By Lauren Drewes Daniels
By Alice Laussade
By City of Ate
By Scott Reitz
By Lauren Drewes Daniels
By Alice Laussade
"Wow. Looks kind of like a casino," I said to my BFF (best food friend) as we approached the entrance. "Or a strip club." An upscale one at that. It wasn't that the place looked sleazy—more grand than gaudy. The good news is, once we stepped inside, it turned out Bailey's Prime Plus, Park Lane (not to be confused with Bailey's two other metroplex locations) was sans the predictable "good ol' boy" Dallas steakhouse snootiness.
The snow was coming down hard, and we were happy for the umbrella the valet held out as he escorted us down the red carpet (yes, there is a red carpet) to the front door. We were greeted graciously and quickly shown to an oversized, open-ended booth that felt a bit like a luxury train car.
Stepping up into the plush, high-backed space felt strangely private amid the sea of booths and tables in the massive room that is cleverly divided by glass partitions to the side and a dramatically lit, rectangular "pond" down the middle (in which I kept expecting to see koi), creating a surprisingly intimate feel. The rich, bright décor boasts modern paintings; a wide, gold-leafed border; massive chandeliers; and silver candlestick-stemmed oil lamps atop every table.
8160 Park Lane
Dallas, TX 75231
Region: Northeast Dallas
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"Be careful," the hostess said as she handed us the thick, metal-covered menus. "They're heavy." Considerate, perhaps, but I wondered if she told that to the men too. Too often steakhouses make me feel either summarily dismissed because of gender, or like an annoying fly in the soup. "Who let the little girl in?" I imagined people saying as soon as I walk in. But in Bailey's, not so much. (Maybe it was the lack of wood paneling.)
Our waiter was friendly and engaging, at least at first, telling us about his love affair with the Food Network and how he was thinking of going to cooking school. He seemed more formal with other diners, which may say more about me than him. I like different speeds among waitstaff. I also like that he was just one of a veritable crew of people who took care of us.
An interesting mix of music played, which made for a nice "sit back and enjoy yourself" vibe. No pretense required. Around us sat the traditional big-juicy-steak-on-an-expense-account types and a few pretty couples. I was in heels and vintage Von Furstenberg, others were in jeans, and all seemed to fit right in.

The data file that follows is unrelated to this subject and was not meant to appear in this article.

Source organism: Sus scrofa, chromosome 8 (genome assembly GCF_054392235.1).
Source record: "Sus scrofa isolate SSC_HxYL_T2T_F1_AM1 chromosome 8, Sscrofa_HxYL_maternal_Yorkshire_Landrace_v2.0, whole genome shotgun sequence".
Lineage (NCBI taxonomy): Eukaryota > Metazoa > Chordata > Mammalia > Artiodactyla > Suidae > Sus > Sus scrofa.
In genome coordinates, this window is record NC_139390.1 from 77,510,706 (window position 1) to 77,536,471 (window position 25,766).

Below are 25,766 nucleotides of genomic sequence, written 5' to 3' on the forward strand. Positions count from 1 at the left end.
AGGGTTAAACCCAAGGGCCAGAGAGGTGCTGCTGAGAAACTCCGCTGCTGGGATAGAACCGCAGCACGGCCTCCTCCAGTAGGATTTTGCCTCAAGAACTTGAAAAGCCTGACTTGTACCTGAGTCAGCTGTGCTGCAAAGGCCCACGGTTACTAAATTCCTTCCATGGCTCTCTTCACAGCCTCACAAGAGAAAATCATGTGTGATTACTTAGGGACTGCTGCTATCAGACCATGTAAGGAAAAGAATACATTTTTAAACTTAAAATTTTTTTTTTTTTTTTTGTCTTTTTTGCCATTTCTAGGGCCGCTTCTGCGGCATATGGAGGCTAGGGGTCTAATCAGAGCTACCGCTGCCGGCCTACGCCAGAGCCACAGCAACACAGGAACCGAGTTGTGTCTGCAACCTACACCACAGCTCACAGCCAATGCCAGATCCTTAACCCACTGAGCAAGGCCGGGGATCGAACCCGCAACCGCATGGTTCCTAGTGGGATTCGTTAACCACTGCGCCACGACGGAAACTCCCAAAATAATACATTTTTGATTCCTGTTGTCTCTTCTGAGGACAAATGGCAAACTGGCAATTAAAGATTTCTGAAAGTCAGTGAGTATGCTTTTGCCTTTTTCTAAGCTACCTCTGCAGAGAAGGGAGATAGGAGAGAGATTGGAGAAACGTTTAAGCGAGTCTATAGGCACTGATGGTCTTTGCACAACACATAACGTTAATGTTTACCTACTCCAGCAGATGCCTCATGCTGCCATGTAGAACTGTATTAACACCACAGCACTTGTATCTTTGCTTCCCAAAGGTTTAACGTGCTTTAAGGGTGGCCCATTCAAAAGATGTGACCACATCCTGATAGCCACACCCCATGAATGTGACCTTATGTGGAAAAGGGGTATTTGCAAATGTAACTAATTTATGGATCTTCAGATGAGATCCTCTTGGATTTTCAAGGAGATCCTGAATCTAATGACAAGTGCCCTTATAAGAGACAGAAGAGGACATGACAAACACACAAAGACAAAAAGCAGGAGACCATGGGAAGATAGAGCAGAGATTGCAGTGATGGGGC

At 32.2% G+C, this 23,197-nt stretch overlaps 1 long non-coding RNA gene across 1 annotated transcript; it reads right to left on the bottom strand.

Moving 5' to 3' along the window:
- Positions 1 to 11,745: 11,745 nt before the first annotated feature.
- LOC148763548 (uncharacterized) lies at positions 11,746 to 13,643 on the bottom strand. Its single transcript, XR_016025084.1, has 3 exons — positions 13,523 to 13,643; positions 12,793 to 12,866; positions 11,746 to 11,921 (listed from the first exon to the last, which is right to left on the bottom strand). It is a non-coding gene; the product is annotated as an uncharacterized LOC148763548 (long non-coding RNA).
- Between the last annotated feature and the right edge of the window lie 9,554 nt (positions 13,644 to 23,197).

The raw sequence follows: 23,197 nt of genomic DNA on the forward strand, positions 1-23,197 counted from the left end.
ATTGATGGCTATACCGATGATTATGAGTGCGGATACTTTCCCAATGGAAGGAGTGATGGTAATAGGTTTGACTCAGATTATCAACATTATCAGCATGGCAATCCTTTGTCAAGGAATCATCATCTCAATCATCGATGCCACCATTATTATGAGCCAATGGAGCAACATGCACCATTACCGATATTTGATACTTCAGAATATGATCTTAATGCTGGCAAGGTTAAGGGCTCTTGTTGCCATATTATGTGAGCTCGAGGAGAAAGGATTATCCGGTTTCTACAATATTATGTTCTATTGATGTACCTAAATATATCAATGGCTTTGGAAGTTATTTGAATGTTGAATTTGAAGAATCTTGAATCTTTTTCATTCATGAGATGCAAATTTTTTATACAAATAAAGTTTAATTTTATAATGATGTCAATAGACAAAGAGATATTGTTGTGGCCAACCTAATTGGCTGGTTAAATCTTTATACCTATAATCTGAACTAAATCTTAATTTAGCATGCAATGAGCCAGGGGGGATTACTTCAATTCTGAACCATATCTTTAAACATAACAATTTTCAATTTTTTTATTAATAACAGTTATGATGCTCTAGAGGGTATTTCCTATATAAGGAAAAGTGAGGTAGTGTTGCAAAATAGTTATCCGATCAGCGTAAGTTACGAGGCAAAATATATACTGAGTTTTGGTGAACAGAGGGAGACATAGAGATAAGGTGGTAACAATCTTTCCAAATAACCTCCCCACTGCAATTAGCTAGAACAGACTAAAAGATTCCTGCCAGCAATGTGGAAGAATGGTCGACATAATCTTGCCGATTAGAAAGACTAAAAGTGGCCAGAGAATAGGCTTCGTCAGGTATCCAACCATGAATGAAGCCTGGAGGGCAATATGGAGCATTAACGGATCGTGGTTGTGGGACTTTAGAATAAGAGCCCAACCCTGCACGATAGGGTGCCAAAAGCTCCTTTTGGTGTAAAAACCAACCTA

We decided to start with Romano cheese-crusted asparagus. The stalks were stacked Lincoln-log style and smelled fantastic. They were light, crispy and hot with a bold flavor. Inside it was all juicy tenderness. The chilled Bailey's House Ranch for dipping was so good that Hidden Valley should give up.
And would someone please call my mother right now and tell her that it's her fault I never ate my vegetables. She should have fried the damn things in cheese.
Our second course was rather disappointing. It looked pretty enough, and the idea sure sounded good. Jumbo shrimp wrapped in applewood-smoked bacon stuffed with sharp cheddar, smoked Gouda and jalapeños served with warm garlic butter. But the dish was uncomfortably chewy and overwhelmingly bacon-y.
Then came the bread. "Honey, this can't be legal," my BFF said after her first bite. "There must be drugs in these." A take on monkey bread, Bailey's version has Parmesan and a blend of herbs the staff was very secretive about. It was moist and soft and warm and left our fingers glossy with butter. I love when that happens.
We opted to split a half-order of what Bailey's calls simply "That Salad," made up of baby greens, brandied Michigan cherries, candied pistachios and Oregon blue cheese tossed in maple sherry vinaigrette. I asked why the name, figuring other patrons saw the gussied-up greens at an adjoining table and said, "Looks good, I'll have that salad." But Ryan was no help. "That's just what it's called," he told me. And I was too wowed by the presentation to press him further.
"What are you doing?" my BFF asked as I surveyed my salad bowl. "Strategizing," I said. "I want to have as many perfect bites as possible." The blend of elements from juicy to crisp to tangy to sweet was so perfect that I wanted to get a little taste of everything each time I brought fork to mouth. I love a good challenge.
As for mains, you can order a number of steaks—all prime and dry-aged I'm told—fillets, rib eyes and strips served straight up or dressed Oscar-style, pepper-crusted or with foie gras. They also have a $99 Tomahawk rib eye meant to be shared. "Have you ever seen anyone eat the whole thing themselves?" I asked the waiter. "I've seen a lot try. And I've seen a couple of football players manage it." Much to my dismay, I couldn't get him to name names.
All the usual beef suspects required of any self-respecting steakhouse were there. But there were also all these other choices—revved-up versions of items often considered stepchildren at steakhouses, including a spicy Texas rubbed chicken and a cinnamon maple-glazed pork chop—as if the chef had more in mind than being just another boys' club.